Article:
Boone Hospital Center hosts Heart Fair

Thursday, February 16, 2012 | 3:39 p.m. CST; updated 8:57 p.m. CST, Thursday, February 16, 2012

COLUMBIA – A quick finger prick causes a tiny drop of blood to trickle out.

At the Boone Hospital Center Heart Fair, a relatively painless finger prick estimates total cholesterol level as well as the levels of LDL and HDL cholesterol, triglycerides and blood sugar. Results are available in just seven minutes.



Heart disease contributes to more than one out of four deaths in Missouri, according to the 2009 National Vital Statistics report. The 2007 Behavioral Risk Factor Surveillance System survey from the Centers for Disease Control and Prevention reported these heart disease and stroke risk factors for adults in Missouri:

  • 29.4 percent had high blood pressure
  • 39.5 percent of those screened reported having high blood cholesterol
  • 8.0 percent had diabetes
  •  24.5 percent were current smokers
  • 63.3 percent were overweight or obese
  • 51.2 percent reported zero exercise in the previous 30 days
  • 79.8 percent ate fruit and vegetables less than five times a day

The annual Heart Fair held in the hospital’s conference center on Thursday morning provided cholesterol, blood pressure and body mass index screenings — all for free.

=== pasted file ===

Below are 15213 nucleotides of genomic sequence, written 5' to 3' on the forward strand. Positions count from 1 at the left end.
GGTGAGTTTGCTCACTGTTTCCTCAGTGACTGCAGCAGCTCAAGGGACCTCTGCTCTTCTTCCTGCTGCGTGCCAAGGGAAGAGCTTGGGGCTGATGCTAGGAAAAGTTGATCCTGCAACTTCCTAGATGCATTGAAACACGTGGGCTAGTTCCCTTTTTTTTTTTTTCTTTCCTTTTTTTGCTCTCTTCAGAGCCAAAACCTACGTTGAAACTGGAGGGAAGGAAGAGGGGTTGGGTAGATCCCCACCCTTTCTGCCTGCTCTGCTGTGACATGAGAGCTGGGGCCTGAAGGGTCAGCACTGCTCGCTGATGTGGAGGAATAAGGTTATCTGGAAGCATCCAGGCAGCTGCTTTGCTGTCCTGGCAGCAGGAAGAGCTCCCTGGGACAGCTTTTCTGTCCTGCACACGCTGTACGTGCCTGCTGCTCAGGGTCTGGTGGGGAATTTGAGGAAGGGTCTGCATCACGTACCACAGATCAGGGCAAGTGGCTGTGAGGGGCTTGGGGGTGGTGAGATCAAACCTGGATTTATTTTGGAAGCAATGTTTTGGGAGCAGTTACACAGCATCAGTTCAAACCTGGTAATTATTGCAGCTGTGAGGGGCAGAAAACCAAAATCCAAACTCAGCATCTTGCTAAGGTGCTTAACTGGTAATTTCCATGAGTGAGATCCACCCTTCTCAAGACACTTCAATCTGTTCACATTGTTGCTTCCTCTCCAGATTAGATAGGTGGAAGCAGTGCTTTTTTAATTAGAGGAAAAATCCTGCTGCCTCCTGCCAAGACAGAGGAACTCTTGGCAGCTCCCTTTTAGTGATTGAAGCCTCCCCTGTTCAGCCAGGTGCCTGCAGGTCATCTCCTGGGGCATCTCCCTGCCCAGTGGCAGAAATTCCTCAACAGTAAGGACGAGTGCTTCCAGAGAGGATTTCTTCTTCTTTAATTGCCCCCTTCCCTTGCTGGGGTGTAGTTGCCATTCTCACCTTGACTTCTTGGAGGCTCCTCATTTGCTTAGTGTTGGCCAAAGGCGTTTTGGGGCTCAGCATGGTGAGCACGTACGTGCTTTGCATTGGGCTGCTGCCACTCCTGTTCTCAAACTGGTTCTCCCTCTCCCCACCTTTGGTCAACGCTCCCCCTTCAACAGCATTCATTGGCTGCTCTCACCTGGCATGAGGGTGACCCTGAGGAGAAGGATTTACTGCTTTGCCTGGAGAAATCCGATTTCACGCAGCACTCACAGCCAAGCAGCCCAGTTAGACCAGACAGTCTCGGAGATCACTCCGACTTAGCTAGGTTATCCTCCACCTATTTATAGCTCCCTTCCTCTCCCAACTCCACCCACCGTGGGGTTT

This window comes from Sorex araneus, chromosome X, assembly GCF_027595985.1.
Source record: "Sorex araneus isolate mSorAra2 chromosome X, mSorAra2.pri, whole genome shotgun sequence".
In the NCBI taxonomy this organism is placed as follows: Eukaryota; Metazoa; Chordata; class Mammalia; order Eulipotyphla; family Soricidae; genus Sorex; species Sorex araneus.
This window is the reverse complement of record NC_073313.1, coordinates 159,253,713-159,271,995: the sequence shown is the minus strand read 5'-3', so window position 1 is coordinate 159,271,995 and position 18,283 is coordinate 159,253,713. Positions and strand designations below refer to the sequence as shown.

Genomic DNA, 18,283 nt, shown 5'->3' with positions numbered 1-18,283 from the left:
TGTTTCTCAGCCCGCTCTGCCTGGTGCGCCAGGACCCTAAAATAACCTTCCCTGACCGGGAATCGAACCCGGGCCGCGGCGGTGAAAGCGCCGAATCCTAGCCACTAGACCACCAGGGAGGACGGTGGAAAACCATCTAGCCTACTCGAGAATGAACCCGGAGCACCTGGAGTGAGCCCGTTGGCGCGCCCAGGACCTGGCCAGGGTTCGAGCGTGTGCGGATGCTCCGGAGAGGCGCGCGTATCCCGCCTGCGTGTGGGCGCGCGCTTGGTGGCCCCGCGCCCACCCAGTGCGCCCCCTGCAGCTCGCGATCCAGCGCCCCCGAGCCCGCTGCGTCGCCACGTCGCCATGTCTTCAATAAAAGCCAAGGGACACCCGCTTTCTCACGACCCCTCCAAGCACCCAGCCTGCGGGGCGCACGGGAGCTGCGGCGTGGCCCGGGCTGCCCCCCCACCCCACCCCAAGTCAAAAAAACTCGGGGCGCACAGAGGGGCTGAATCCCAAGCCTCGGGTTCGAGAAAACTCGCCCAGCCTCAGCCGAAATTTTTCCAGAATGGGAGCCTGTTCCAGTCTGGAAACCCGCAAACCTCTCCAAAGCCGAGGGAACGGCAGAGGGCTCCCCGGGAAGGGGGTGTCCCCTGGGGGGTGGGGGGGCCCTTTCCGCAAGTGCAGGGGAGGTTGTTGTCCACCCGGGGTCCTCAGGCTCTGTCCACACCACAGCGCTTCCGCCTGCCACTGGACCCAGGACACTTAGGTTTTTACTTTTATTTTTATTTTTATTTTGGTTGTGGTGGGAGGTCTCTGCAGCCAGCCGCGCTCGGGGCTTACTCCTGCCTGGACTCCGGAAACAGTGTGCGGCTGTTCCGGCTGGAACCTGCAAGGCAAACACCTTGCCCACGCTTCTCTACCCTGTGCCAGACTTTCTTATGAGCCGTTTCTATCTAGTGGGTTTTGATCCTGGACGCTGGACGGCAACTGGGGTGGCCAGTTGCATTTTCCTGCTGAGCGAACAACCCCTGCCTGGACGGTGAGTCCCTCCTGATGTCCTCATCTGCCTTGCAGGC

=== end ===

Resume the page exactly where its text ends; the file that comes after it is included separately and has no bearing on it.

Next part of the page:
Educational information at the event covered risk factors associated with heart problems, including cardiovascular health, stroke risks, smoking dangers, dental health, exercise health and nutrition.

Brenda Wilson, a founder and coordinator of the event and a nurse in cardiac rehabilitation and diabetes education, said more than 500 people attended this year’s event and more than 600 showed up last year. She said the Heart Fair is "pretty much the biggest community event” Boone Hospital sponsors.

Most of the people who showed up Thursday were older than 50, Wilson said, though some were college-aged students.

The cholesterol screening was the most popular test, Wilson said. In addition to showing both good (HDL) and bad (LDL) cholesterol levels, the test measures blood sugar — an important indicator for prediabetes.

The Heart Fair had tables full of educational poster boards and handouts, as well as experts for people to talk to. People wound through stations picking up information and having their blood pressure, body mass index and cholesterol tested. They then entered a results room to receive their numbers and go over the results.

The professionals in the results room interpreted the results so it’s not just about handing people a set of numbers but letting them know what the numbers mean, said Jacob Luecke, media relations specialist for Boone Hospital Center.

Everything at the fair was free and was made possible by the Boone Hospital Foundation, Luecke said.

“If we just ate well, moved more and paid attention to portions, we would be in much better shape,” Wilson said. “It’s really about eating well overall.”

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